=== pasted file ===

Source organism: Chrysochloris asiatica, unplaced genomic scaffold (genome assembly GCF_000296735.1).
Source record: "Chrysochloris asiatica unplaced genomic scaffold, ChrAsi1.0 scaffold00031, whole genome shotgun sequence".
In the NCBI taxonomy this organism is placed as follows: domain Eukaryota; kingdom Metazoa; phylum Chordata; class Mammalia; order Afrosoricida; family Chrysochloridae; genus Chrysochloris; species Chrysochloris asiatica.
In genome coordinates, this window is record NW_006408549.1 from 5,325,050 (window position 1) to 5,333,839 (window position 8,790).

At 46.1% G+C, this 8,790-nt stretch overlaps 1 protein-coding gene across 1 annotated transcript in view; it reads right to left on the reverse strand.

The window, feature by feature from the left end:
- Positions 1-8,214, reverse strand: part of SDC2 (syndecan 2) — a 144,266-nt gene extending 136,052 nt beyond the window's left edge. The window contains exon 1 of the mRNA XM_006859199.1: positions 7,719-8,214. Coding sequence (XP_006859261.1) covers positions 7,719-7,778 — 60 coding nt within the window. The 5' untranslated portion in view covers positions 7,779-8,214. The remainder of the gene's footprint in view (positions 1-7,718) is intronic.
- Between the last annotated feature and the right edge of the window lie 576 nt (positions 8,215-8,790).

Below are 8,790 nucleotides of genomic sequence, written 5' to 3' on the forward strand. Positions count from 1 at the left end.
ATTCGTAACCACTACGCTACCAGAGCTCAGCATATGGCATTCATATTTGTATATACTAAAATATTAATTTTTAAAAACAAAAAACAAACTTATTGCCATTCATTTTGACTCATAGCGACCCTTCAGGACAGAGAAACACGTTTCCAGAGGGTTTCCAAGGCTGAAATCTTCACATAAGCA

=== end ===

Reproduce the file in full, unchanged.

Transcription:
Source organism: Chrysochloris asiatica, unplaced genomic scaffold (genome assembly GCF_000296735.1).
Source record: "Chrysochloris asiatica unplaced genomic scaffold, ChrAsi1.0 scaffold00031, whole genome shotgun sequence".
In the NCBI taxonomy this organism is placed as follows: domain Eukaryota; kingdom Metazoa; phylum Chordata; class Mammalia; order Afrosoricida; family Chrysochloridae; genus Chrysochloris; species Chrysochloris asiatica.
In genome coordinates, this window is record NW_006408549.1 from 5,325,050 (window position 1) to 5,333,839 (window position 8,790).

At 46.1% G+C, this 8,790-nt stretch overlaps 1 protein-coding gene across 1 annotated transcript in view; it reads right to left on the reverse strand.

The window, feature by feature from the left end:
- Positions 1-8,214, reverse strand: part of SDC2 (syndecan 2) — a 144,266-nt gene extending 136,052 nt beyond the window's left edge. The window contains exon 1 of the mRNA XM_006859199.1: positions 7,719-8,214. Coding sequence (XP_006859261.1) covers positions 7,719-7,778 — 60 coding nt within the window. The 5' untranslated portion in view covers positions 7,779-8,214. The remainder of the gene's footprint in view (positions 1-7,718) is intronic.
- Between the last annotated feature and the right edge of the window lie 576 nt (positions 8,215-8,790).

Below are 8,790 nucleotides of genomic sequence, written 5' to 3' on the forward strand. Positions count from 1 at the left end.
ATTCGTAACCACTACGCTACCAGAGCTCAGCATATGGCATTCATATTTGTATATACTAAAATATTAATTTTTAAAAACAAAAAACAAACTTATTGCCATTCATTTTGACTCATAGCGACCCTTCAGGACAGAGAAACACGTTTCCAGAGGGTTTCCAAGGCTGAAATCTTCACATAAGCA